Digital labor platforms offer young refugees a possible route to decent work
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New York/Canadian-Media: The digital economy can provide job opportunities for many young refugees but ensuring decent working conditions will require new directions in thinking and action, says a new International Labour Organization (ILO) report.
The report, Towards decent work for young refugees and host communities in the digital platform economy in Africa: Kenya, Uganda, Egypt, finds that digital gig work has the potential to generate income for refugees. Since they often struggle to enter local labor markets, refugees may turn to prominent digital platforms such as Jumia or Upwork in the absence of local livelihood opportunities.
But there are two major concerns relating to refugee’s work on digital platforms; decent work deficits and a lack of connectivity. Kenya, Uganda, and Egypt, the three countries studied in the report, have all invested heavily in the digital economy and adopted national strategies for increasing digital access. Yet in 2020 only 22.5 percent of the Kenyan population was using the internet, compared with 57 percent in Egypt and 24 percent in Uganda.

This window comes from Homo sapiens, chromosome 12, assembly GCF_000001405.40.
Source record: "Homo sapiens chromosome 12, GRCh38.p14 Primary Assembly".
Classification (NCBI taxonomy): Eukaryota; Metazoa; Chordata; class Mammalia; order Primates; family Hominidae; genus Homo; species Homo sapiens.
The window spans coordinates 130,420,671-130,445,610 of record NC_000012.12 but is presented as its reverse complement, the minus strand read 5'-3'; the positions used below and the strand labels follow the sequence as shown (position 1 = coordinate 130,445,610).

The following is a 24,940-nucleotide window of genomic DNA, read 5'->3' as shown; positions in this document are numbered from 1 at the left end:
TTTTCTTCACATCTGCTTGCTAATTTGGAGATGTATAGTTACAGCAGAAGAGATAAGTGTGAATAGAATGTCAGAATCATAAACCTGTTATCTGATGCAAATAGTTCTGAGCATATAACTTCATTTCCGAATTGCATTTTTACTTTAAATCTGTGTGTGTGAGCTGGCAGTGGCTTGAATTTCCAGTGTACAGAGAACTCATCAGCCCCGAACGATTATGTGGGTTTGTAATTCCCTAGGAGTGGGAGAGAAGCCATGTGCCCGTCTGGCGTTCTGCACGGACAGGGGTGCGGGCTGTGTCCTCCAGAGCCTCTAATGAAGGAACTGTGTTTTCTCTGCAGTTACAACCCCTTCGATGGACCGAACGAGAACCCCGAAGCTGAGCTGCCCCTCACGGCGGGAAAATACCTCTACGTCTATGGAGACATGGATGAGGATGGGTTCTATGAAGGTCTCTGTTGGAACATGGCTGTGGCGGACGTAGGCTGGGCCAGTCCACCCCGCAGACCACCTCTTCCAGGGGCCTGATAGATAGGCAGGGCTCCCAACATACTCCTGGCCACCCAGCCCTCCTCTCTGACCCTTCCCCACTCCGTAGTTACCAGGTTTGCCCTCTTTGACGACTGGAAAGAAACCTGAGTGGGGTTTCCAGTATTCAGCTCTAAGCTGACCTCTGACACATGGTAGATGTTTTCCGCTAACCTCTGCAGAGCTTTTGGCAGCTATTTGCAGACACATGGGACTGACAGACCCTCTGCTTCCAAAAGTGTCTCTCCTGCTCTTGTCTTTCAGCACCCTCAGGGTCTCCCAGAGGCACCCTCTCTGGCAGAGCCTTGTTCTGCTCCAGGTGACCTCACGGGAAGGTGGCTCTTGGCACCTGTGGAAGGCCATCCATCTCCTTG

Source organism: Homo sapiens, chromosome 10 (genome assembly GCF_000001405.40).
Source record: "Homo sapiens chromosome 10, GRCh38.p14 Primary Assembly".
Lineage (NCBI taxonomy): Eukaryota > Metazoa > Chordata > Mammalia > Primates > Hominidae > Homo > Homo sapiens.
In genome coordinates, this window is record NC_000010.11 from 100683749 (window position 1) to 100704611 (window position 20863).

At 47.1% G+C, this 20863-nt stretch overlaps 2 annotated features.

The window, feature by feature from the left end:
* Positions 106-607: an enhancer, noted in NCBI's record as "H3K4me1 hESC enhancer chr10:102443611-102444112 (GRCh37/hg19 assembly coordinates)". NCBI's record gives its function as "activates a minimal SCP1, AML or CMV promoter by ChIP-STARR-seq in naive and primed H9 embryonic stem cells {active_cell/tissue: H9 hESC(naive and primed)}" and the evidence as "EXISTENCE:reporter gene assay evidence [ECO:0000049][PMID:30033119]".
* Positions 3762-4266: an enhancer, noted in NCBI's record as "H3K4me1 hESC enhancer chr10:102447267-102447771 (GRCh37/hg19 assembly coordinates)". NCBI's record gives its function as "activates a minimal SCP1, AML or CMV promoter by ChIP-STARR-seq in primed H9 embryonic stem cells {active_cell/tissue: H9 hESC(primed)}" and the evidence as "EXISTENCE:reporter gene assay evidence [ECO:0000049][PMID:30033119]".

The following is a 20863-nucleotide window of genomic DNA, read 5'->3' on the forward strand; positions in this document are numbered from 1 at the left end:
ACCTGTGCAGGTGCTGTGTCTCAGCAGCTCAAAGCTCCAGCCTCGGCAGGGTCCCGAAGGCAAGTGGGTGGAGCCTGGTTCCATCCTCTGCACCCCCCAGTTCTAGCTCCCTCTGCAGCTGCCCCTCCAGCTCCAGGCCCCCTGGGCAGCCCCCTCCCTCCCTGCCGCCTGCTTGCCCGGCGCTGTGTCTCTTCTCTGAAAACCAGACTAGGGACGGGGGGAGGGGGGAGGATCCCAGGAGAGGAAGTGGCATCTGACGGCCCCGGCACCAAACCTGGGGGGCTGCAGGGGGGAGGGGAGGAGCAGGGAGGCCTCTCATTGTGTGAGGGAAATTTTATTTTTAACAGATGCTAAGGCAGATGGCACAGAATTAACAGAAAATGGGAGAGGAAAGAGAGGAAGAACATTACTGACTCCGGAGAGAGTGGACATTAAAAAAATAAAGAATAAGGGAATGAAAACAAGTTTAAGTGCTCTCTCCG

Globally, while 93 percent of refugees are covered by at least a 2G network, they are 50 percent less likely than the general population to have an internet-enabled phone. For refugee youth, access is even more limited.
Other significant challenges include difficulties obtaining work permits, unreliable electricity supply, and an internet connection, a lack of access to suitable hardware and software, or access to digital payment mechanisms.
“The unequal spread of internet connectivity, inequalities in digital skills and digital literacy, alongside the specific obstacles that many refugee populations face in accessing digital economies and decent digital work make it difficult to apply for these jobs,” said Andreas Hackl, the author of the report. “Without coordinated action, the digital economy can reinforce the deeply rooted social and economic inequalities that govern the young refugees’ lives.”
Initiatives are in place to facilitate refugees’ access to the digital economy. Intermediary organizations such as social impact labor platforms offer to redistribute work opportunities to refugees and…